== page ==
One may imagine with what a beating heart I stared into the darkness when the hour of twelve drew on. The night was a veil that hid a thousand terrors, but a gauzy veil, to my excited fancy, behind which passed a host of shadowy horsemen with uptossing lances. How could a man ride alone into such a gloomy-terror-haunted domain? The knights of old, who sallied forth in search of dismal ogres and noxious dragons, were not of stouter heart, and they breasted only fancied perils.

Twelve o’clock! The night had a thousand eyes, but they did not pierce the darkness of the foothills.

Ah! A thin ribbon of light curled upward for an instant, then vanished. Will was safe thus far. But there were many hours—and the darkest—before the dawn, and I carried to my bed the larger share of my forebodings.

Next day the scout came home to report the exact location of the hostile Sioux. The troops, ready for instant action, were hurled against them, and the Indians were thoroughly thrashed. A large number of chiefs were captured, among them "Red Shirt," an interesting redskin, who afterward traveled with the "Wild West."

Captive chiefs were always esteemed of great interest by the ladies of the fort. To me the braves taken in the last raid were remarkable mainly for economy of apparel and sulkiness of demeanor.

This same fall the fort was visited by a gentleman introduced as Colonel Judson, though the public knows him better as "Ned Buntline," the storywriter. He desired to accompany the scouts on a certain proposed trip, and Major Brown informed Will that the ulterior motive of the author was to project Buffalo Bill into a novel as hero.

"Now, I’d look pretty in a novel, wouldn’t I?" said Will sarcastically and blushingly.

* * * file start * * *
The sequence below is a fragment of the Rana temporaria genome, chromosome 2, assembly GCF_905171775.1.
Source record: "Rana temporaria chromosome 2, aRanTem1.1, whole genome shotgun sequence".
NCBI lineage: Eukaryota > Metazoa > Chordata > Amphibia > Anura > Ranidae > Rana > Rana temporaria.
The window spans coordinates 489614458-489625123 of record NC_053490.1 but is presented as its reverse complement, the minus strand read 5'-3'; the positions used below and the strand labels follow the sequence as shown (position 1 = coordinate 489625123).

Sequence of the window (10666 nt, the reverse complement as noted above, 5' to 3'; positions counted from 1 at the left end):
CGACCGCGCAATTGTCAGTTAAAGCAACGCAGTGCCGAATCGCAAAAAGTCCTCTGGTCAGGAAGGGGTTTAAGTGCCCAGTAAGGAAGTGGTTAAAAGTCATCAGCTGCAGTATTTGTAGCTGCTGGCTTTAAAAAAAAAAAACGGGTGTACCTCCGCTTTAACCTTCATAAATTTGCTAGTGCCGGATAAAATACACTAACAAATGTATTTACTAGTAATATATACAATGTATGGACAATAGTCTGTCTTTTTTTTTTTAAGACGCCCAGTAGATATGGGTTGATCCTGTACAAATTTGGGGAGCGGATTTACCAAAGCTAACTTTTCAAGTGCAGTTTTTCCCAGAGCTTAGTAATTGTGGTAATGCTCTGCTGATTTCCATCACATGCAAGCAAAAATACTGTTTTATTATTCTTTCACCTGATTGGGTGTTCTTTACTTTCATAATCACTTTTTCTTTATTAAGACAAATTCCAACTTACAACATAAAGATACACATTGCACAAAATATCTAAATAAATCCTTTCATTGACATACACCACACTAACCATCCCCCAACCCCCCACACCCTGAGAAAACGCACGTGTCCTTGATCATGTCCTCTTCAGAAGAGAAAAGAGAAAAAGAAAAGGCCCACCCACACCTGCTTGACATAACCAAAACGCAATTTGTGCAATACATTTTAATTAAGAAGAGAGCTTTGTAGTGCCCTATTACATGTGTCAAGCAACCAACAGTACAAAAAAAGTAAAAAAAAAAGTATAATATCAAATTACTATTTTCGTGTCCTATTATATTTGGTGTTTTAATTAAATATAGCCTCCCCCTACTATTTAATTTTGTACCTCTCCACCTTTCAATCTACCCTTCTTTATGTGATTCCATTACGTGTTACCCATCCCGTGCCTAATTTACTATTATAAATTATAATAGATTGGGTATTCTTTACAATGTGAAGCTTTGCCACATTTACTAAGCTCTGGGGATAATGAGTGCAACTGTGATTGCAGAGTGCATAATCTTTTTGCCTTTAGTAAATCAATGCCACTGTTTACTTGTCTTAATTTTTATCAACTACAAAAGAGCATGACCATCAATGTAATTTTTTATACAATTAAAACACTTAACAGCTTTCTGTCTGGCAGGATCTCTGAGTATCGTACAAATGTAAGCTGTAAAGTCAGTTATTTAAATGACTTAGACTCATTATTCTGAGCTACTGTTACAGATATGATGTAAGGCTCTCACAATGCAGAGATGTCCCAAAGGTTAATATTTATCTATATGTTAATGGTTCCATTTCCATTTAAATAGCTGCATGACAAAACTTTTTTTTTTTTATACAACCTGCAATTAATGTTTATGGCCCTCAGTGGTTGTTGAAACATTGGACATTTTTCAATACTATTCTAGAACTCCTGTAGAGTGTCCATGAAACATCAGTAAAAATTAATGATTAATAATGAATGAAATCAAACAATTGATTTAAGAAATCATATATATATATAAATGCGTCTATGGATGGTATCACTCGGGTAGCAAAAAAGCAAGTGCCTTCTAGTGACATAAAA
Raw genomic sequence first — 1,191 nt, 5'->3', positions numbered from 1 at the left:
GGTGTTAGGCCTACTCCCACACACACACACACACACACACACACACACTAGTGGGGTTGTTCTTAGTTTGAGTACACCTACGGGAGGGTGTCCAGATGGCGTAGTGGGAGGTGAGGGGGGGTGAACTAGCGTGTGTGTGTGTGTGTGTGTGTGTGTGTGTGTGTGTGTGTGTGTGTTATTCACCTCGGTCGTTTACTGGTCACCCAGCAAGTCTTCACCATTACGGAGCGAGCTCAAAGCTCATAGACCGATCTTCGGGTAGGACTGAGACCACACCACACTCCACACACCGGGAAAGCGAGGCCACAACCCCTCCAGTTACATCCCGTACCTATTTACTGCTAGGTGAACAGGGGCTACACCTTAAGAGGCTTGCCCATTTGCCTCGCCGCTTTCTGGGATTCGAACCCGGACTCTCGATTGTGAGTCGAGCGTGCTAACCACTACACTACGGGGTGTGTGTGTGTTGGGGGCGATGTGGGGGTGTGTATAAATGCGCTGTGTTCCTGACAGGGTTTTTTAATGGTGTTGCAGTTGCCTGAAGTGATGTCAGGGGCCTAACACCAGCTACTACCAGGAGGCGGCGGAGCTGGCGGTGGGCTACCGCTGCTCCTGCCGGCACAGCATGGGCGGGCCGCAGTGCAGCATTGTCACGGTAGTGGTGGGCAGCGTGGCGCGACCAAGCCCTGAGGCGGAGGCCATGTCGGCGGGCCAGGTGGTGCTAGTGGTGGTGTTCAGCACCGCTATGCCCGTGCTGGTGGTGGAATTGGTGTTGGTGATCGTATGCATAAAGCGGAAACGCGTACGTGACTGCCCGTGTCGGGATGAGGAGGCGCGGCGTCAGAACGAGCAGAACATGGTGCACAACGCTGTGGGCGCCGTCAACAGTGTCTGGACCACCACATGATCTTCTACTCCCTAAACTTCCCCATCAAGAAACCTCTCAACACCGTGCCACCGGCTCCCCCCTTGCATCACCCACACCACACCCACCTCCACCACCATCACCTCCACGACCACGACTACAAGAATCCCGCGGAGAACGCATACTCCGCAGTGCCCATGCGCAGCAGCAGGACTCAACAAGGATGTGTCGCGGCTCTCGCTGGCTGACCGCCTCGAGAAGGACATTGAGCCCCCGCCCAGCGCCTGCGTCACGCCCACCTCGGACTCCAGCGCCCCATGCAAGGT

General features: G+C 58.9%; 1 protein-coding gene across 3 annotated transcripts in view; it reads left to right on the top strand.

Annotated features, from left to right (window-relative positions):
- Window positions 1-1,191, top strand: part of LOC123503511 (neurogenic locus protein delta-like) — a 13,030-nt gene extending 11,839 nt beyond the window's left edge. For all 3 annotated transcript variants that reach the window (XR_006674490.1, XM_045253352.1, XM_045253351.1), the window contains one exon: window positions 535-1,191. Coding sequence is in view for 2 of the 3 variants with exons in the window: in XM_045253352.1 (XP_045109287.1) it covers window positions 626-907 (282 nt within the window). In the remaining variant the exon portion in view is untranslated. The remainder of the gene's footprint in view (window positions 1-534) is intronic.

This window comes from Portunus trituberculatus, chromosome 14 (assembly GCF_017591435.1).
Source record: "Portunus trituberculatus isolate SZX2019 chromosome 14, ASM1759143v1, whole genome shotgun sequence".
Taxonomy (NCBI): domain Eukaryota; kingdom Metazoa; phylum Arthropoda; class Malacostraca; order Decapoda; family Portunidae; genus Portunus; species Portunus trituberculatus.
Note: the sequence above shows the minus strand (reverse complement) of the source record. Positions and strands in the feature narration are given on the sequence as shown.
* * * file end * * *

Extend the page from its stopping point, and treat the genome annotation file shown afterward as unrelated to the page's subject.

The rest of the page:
"Yes, I think you would," returned the major, eyeing the other’s splendid proportions critically. Whereupon the scout blushed again, and doffed his sombrero in acknowledgment of the compliment, for—

"‘Tis pleasant, sure, to see one’s name in print;
A book’s a book, although there’s nothing in’t."
A retired naval officer, Ned Buntline wore a black undress military suit. His face was bronzed and rugged, determined yet kindly; he walked with a slight limp, and carried a cane. He shook Will’s hand cordially when they were introduced, and expressed great pleasure in the meeting. This was the genesis of a friendship destined to work great changes in Buffalo Bill’s career.

During the scouting expedition that followed, the party chanced upon an enormous bone, which the surgeon pronounced the femur of a human body. Will understood the Indian tongues well enough to be in part possession of their traditions, and he related the Sioux legend of the flood.

It was taught by the wise men of this tribe that the earth was originally peopled by giants, who were fully three times the size of modern men. They were so swift and powerful that they could run alongside a buffalo, take the animal under one arm, and tear off a leg, and eat it as they ran. So vainglorious were they because of their own size and strength that they denied the existence of a Creator. When it lighted, they proclaimed their superiority to the lightning; when it thundered, they laughed.

This displeased the Great Spirit, and to rebuke their arrogance he sent a great rain upon the earth. The valleys filled with water, and the giants retreated to the hills. The water crept up the hills, and the giants sought safety on the highest mountains. Still the rain continued, the waters rose, and the giants, having no other refuge, were drowned.

The Great Spirit profited by his former mistake. When the waters subsided, he made a new race of men, but he made them smaller and less strong.

This tradition has been handed down from Sioux father to Sioux son since earliest ages. It shows, at least, as the legends of all races do, that the story of the Deluge is history common to all the world.

Another interesting Indian tradition bears evidence of a later origin. The Great Spirit, they say, once formed a man of clay, and he was placed in the furnace to bake, but he was subjected to the heat too long a time, and came out burnt. Of him came the negro race. At another trial the Great Spirit feared the second clay man might also burn, and he was not left in the furnace long enough. Of him came the paleface man. The Great Spirit was now in a position to do perfect work, and the third clay man was left in the furnace neither too long nor too short a time; he emerged a masterpiece, the ne plus ultra of creation—the noble red man.

Forward to Chapter Twenty.